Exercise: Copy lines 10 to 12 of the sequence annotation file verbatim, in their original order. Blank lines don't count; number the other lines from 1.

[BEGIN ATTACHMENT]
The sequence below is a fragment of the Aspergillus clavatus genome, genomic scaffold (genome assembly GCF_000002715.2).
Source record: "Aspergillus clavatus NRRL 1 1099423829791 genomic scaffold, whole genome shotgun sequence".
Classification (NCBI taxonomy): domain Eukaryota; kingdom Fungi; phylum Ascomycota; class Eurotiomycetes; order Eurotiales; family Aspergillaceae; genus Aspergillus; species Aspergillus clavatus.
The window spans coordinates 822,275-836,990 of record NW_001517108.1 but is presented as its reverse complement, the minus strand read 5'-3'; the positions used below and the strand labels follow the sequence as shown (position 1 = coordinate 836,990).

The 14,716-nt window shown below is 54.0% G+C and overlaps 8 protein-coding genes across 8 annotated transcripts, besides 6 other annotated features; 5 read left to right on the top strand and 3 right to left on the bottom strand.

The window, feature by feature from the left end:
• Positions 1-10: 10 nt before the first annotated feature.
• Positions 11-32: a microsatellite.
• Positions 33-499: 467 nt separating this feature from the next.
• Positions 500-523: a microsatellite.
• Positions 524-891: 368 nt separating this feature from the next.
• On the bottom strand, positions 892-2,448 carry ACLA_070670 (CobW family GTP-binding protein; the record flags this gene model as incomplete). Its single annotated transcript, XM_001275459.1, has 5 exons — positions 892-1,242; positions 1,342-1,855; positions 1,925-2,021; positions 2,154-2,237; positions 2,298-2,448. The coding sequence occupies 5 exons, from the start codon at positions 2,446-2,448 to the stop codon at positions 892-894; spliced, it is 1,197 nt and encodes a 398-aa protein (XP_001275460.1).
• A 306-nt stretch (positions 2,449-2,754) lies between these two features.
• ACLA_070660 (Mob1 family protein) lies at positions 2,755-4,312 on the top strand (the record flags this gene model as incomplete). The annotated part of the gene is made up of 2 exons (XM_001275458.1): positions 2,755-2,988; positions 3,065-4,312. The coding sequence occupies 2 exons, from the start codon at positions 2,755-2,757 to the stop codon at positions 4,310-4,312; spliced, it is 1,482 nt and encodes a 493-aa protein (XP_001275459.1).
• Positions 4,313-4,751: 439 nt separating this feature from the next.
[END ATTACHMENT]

• Positions 500-523: a microsatellite.
• Positions 524-891: 368 nt separating this feature from the next.
• On the bottom strand, positions 892-2,448 carry ACLA_070670 (CobW family GTP-binding protein; the record flags this gene model as incomplete). Its single annotated transcript, XM_001275459.1, has 5 exons — positions 892-1,242; positions 1,342-1,855; positions 1,925-2,021; positions 2,154-2,237; positions 2,298-2,448. The coding sequence occupies 5 exons, from the start codon at positions 2,446-2,448 to the stop codon at positions 892-894; spliced, it is 1,197 nt and encodes a 398-aa protein (XP_001275460.1).